SI Vault
A roundup of the sports information of the week
December 03, 1962
BASKETBALL—NBA: SYRACUSE seized and reseized the lead in the seesawing battle with Boston for command of the Eastern Division (see pane 22). Playing four games during the week, the Nats beat the Celtics 130-120 to move ahead, defeated Detroit 122-120, lost to a recharged New York team 110-116, then turned around and beat the Knicks 137-126. Boston, meantime, lost 95-97 to St. Louis and their three other wins didn't help in the race with the Nats. Cincinnati and New York trailed in that order, with the Knicks showing signs of life at last by winning three. In the Western Division, St. Louis led as uneasily as Syracuse, with the Los Angeles Lakers in fast pursuit. The Hawks lost one to the Celtics 106-115 and another to New York 95-103, although they beat last-place Detroit twice. The Lakers didn't lose, sweeping aside slumping San Francisco—high-scoring Wilt Chamberlain just isn't enough—in a 129-124 game and downing Cincinnati twice. San Francisco, Chicago and Detroit followed the leaders in that order.
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December 03, 1962

A Roundup Of The Sports Information Of The Week

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HORSE RACING—RIGHT PROUD and DELTA JUDGE. Mrs. Ada L. Rice's entry ($5.80), swept to a close, one-two finish in the lucrative $117,000 Pimlico Futurity. Only a neck separated the 2-year-olds in their dash to the wire, both having trailed throughout most of the mile and a sixteenth.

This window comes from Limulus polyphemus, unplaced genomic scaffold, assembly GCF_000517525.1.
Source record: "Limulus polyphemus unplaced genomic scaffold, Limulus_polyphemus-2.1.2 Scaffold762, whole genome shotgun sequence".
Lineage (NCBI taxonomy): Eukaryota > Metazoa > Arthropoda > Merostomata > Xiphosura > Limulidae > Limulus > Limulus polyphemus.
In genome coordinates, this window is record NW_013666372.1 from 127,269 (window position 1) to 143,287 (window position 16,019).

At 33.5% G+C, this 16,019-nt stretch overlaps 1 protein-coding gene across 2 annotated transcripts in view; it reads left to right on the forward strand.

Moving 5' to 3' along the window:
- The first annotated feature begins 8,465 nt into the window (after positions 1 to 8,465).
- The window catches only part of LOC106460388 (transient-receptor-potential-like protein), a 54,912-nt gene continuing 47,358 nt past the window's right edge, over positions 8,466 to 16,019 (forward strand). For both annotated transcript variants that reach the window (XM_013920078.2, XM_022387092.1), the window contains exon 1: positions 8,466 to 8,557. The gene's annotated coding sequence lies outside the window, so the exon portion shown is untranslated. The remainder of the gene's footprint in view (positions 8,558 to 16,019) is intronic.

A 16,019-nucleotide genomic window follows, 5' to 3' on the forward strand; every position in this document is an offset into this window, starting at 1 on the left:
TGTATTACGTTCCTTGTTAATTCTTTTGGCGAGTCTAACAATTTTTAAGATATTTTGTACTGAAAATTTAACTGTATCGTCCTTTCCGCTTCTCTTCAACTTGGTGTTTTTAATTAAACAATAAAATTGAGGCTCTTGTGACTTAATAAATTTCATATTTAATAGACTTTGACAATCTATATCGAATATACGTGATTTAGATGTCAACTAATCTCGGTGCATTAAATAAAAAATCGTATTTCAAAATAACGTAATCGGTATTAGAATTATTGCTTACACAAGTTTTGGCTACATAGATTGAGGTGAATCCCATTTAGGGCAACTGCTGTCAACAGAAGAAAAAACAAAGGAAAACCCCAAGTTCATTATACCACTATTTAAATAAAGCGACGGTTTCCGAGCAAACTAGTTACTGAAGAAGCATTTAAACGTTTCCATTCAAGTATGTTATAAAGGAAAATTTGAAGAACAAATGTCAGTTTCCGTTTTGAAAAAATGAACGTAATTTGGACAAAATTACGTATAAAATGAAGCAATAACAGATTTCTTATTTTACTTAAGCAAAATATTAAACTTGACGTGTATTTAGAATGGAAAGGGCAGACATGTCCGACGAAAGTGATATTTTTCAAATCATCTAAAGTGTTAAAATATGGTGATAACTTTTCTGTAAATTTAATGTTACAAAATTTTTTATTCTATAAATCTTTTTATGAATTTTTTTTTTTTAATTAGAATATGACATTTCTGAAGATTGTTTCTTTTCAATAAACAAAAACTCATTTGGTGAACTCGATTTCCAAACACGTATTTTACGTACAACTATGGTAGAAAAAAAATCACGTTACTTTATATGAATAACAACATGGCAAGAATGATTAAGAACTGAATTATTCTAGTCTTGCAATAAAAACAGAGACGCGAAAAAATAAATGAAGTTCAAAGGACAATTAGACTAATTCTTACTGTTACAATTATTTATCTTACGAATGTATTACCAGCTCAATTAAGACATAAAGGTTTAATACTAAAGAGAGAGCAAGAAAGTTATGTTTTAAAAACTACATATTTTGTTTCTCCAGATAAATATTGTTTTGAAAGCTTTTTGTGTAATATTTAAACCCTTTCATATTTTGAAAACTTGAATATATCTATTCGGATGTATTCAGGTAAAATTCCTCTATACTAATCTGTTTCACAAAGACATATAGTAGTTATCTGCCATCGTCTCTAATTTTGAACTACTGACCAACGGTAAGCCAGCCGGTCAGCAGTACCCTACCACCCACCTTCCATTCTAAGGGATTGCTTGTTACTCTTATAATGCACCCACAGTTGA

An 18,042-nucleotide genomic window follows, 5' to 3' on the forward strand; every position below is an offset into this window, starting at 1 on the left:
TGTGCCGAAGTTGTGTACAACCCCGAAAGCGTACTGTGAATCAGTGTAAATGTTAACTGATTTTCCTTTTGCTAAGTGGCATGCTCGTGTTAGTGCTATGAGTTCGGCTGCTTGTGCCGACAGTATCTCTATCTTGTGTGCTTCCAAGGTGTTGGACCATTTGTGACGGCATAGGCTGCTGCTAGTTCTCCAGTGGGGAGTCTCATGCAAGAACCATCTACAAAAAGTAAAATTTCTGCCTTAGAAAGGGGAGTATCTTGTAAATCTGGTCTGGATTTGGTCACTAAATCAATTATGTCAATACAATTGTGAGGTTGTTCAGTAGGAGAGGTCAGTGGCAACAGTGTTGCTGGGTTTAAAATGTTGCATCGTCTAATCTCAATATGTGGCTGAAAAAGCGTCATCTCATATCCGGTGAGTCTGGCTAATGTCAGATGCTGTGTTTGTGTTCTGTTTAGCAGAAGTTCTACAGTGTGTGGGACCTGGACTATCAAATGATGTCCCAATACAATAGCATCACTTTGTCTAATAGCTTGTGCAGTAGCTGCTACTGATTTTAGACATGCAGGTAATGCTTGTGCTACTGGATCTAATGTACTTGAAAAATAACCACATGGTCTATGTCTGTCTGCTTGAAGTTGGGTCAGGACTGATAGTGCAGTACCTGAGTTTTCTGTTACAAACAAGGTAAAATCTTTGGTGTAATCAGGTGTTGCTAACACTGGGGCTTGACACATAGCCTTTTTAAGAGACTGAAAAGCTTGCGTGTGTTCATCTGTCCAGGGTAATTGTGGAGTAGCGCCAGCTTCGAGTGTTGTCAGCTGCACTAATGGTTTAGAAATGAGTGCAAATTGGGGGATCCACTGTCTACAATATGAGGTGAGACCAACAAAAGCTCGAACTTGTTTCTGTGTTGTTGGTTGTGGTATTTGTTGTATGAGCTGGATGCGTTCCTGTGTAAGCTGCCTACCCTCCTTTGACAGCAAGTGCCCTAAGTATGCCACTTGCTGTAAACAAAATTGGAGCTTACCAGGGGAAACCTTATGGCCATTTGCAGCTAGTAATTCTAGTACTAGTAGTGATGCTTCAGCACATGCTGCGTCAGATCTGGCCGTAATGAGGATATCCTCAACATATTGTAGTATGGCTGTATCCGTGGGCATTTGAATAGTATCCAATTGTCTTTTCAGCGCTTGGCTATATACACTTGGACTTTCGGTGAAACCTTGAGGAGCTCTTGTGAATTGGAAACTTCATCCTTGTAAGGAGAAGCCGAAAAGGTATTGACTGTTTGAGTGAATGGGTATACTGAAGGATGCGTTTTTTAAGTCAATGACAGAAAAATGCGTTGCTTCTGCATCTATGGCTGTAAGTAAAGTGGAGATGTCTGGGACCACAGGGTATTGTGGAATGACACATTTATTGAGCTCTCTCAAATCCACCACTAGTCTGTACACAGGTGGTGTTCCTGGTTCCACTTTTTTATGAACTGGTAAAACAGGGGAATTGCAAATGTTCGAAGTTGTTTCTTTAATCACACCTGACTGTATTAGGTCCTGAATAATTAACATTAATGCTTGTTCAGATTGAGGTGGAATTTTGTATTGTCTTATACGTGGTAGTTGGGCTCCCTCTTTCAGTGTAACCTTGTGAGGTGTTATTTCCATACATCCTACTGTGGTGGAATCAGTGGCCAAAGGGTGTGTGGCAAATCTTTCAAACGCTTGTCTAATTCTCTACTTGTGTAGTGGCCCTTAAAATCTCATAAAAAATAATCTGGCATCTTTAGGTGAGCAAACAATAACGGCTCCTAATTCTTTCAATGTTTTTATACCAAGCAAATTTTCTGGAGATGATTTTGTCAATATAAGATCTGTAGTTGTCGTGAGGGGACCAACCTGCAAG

Sensitivo ($5.10), a 5-year-old bay bought last season by Robert F. Bensinger of Chicago in Buenos Aires, hardly worked up a lather while winning by three lengths in the $56,800 Display Handicap at Aqueduct. Jockey Manuel Ycaza urged Sensitivo through the two miles in a temperate 3:26. Highly regarded Sunrise Flight was a surprisingly distant fourth.

SWIMMING—COOK STRAIT, New Zealand's treacherous, tide-roughened channel that has repulsed every swimmer since Explorer James Cook found it in 1770, yielded at last to the record books. While the country listened to broadcasts from an accompanying launch, burly Barry Devenport, a 27-year-old Wellington oil representative, battled through 16 miles of swift current to span the channel in 11 hours and 22 minutes.

MILEPOSTS—RETIRED: ANTONIO ORDONEZ. 30, Spain's classic matador, veteran of 14 years and 700 bullfights, in tearful farewell ceremony following a last fight in Lima that enraptured critics. "His classic faena," wrote one, "was worthy of the event. His passes were terse and graceful, limpid and slow." "It's just a deep feeling," said Ordonez, "that my time to quit is now."

NAMED: KELSO, as Horse of the Year, the first time that a Thoroughbred has won the title three consecutive years. Owned by Mrs. Richard C. du Pont, the 5-year-old drew 28 of 32 possible Morning Telegraph votes. Others voted were: Never Bend, as best 2-year-old; Smart Deb. best 2-year-old filly; Jaipur, best 3-year-old; and Cicada, best 3-ycar-oid filly.

SOLD: MATCH II, the 4-year-old French Thoroughbred that won two of the three top international events of the year—the Washington International at Laurel and the King George VI and Queen Elizabeth Stakes at Ascot—to Herbert Blagrave, an English breeder, for an undisclosed sum; by Parisian Francois Dupr�, who retained a quarter interest.

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